Will's Surreal Period: A Novel Book by Robert Steven Goldstein book spotlight banner

Hello everyone! Today we have another book spotlight. A book spotlight is an interview done about an author’s current or soon-to-be-released book. It includes information about the book, its genre, where to buy it, and more. Now without further ado, let’s get to the Book Spotlight!  

Book Title:
Will’s Surreal Period

Will’s Surreal Period book cover

Book Blurb:

William, a San Francisco artist who has struggled for years in obscurity, suddenly and inexplicably finds himself painting in a startlingly new surreal style that is embraced by the art world. But the onset of persistent headaches and the inability to recall words lead him to a neurologist, where William discovers that his new artistic style is the result of a brain tumor, now threatening his life. He must decide whether to have surgery to remove it, which would relegate him to painting in the drab style that defined his years of anonymity, or take his chances, and allow the tumor to grow, and most likely kill him.

To make matters worse, William and his wife Rosemary are struggling financially, having been disowned by William’s father Arthur, a cantankerous and homophobic old widower, who uses his money to assert power. Arthur is cared for by his younger son, Bertram, in a big house in Scarsdale, New York. But, when Bertram—a gay man, in the closet due to his fear of being disinherited, finally comes out—Arthur decides to switch allegiance to Will, and move to California. A mess ensues. The only question is whether Laurel, a portly California real estate agent who takes an improbable liking to Arthur, will make the situation better or worse.

Will’s Surreal Period book on wooden table

Book Genre:

blue and black light illustration

Literary Fiction

Book Price:

blue and black light illustration


Book Buyer Link:

Snippet from the book:

Arthur Wozniak insisted that his house in Scarsdale be impeccably maintained. Its old outer walls were built of a solid red brick that contrasted artfully with the property’s green lawn and boxwood hedges in spring and summer, and with the white snow that blanketed the front yard in winter. In autumn, when the two large maple trees shed their gold and crimson leaves, Arthur had his son Bertram sweep them off the paved paths onto the lawn, where they crackled under Arthur’s feet if he walked on them.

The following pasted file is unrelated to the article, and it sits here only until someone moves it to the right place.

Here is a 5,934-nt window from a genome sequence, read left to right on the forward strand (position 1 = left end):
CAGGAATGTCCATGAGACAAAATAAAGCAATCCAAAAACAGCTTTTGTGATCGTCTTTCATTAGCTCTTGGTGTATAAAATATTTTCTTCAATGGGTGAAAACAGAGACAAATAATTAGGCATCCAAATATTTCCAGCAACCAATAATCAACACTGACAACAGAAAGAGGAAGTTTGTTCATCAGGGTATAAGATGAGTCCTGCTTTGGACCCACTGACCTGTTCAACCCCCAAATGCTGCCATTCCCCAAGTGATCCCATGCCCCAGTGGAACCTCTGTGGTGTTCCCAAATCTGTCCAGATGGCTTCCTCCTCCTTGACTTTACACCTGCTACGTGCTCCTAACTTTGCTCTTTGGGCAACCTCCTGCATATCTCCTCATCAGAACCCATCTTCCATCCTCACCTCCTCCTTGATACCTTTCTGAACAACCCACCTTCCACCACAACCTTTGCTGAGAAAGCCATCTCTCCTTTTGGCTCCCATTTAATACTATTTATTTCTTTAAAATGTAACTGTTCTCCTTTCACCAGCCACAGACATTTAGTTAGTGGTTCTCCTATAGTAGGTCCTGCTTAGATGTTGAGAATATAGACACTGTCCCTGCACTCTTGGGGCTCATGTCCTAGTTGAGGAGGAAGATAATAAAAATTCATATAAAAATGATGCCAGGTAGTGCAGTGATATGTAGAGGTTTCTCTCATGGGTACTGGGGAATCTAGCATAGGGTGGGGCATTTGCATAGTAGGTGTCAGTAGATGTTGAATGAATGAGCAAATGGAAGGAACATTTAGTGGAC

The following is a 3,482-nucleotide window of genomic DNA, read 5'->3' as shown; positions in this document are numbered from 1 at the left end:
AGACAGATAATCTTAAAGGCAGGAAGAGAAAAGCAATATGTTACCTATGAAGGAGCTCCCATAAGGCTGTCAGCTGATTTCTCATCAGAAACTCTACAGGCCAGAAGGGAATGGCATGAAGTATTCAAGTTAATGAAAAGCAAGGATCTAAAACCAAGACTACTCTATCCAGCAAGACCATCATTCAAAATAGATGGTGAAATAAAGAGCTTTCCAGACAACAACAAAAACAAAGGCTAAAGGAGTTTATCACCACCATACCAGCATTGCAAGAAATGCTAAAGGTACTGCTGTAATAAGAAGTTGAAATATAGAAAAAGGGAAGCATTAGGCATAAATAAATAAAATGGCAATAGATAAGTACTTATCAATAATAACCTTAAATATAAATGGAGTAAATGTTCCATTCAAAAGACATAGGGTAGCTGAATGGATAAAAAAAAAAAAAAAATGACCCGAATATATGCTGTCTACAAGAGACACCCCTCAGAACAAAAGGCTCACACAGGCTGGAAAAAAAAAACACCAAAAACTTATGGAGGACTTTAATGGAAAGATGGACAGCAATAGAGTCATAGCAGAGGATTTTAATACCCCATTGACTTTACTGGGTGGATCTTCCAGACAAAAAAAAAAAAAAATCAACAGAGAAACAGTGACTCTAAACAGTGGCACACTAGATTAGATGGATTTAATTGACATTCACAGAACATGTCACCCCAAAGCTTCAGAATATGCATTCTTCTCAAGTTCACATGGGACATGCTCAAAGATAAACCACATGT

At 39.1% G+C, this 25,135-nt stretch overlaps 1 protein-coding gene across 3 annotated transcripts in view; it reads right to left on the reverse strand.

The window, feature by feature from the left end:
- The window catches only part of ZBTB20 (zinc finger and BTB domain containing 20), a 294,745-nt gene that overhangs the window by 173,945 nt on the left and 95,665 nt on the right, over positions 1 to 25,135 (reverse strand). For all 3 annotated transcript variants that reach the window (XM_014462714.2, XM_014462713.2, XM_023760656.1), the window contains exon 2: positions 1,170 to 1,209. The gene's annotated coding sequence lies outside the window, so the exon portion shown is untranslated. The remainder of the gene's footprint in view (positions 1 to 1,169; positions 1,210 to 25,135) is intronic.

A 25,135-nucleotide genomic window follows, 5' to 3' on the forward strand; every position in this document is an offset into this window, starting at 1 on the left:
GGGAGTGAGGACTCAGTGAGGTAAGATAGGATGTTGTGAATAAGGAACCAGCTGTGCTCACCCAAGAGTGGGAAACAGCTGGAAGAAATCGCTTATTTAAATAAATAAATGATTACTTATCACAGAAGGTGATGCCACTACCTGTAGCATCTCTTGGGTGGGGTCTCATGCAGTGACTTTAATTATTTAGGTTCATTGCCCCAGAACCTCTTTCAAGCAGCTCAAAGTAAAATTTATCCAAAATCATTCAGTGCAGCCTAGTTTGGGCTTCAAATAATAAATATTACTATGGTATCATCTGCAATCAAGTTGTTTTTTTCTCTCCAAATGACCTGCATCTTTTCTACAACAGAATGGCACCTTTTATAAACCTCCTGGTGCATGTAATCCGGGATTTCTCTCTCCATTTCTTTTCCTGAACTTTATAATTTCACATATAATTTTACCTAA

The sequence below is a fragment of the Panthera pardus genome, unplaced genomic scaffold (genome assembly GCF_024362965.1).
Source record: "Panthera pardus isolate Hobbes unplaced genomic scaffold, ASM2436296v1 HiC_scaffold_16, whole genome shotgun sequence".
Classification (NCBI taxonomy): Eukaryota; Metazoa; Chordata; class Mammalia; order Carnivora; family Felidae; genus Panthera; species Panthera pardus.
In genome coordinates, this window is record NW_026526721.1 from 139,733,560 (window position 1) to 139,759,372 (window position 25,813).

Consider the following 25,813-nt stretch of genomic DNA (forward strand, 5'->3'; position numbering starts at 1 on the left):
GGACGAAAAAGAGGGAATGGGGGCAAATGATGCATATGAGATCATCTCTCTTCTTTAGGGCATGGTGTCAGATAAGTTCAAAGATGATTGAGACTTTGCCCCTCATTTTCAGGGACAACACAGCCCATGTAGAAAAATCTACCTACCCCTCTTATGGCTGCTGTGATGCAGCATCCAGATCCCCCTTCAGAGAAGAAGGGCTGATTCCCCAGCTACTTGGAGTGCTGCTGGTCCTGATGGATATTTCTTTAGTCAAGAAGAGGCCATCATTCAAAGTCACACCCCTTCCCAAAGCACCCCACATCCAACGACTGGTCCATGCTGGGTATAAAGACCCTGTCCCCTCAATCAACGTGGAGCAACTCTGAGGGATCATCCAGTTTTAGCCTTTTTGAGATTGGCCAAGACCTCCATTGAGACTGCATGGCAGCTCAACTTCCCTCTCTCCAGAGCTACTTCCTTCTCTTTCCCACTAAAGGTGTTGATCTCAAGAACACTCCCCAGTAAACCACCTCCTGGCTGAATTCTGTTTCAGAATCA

“Bertram!” Arthur yelled from the brown leather recliner in his study.
He heard no response.
“Bertram!” Arthur screamed once more, just a few moments later—louder this time, and with exaggerated irritation. “Bertram! Where the hell are you?”
His son was slightly out of breath when he finally reached the study.
“Goddamn it, Bertram! Where were you? I’ve been calling you for ten minutes.”
“You haven’t been calling me for ten minutes,” he said, grimacing. “That’s ridiculous. It’s probably been a minute and a half, if that. Just calm down, for God’s sake.”
“Well, what were you doing?” Arthur demanded.
“I was in the middle of putting together a pot roast for dinner tonight, damn it. I had to shut the burner off and wash my hands when I heard you call. Jesus!”
“Why the hell are you out of breath? You’re not even forty years old. A man your age should be able to run up that staircase without a problem. I could do it at your age. You’re not taking care of yourself. If you’re not around, where the hell is that going to leave me?”
“Don’t worry about my health,” Bertram said. “I’ll be here for a long time after you’re gone.”
“Let’s hope so.”
“And speaking of health”—Bertram shook his head—“why the hell aren’t you doing those exercises the physical therapist gave you? You had a goddamn hip replacement. You need to do ’em. You wouldn’t have to scream for me to come running every time you drop something if you could move better.”
With that, he bent down and picked up a pad and pencil that had fallen from Arthur’s desk onto the rug beneath it.
“I move just fine. I didn’t call you here to pick that up. I can pick that up myself. I just didn’t get to it yet.”
“You’d move better if you did the exercises.”
“I get enough damn exercise. Those physical therapists are out of their minds. No sane person is going to do all those things. It’s idiocy.”
“So? What’s so urgent that you called me up here?”
“I want to see a copy of the will. Where the hell did you put it?”
“I didn’t put it anywhere,” Bertram said, his voice shrill with exasperation. “You put it somewhere. You must have filed it in one of the drawers here in the study. Did you look?”
“I looked . . . I didn’t see it,” Arthur mumbled sheepishly, turning away…


About the Author:

Robert Steven Goldstein
Robert Steven Goldstein

Robert Steven Goldstein retired from his job as a healthcare information executive at age fifty-six and has been writing novels ever since.

Thank you all for reading and remember:

Live. Love. Laugh.


Similar Posts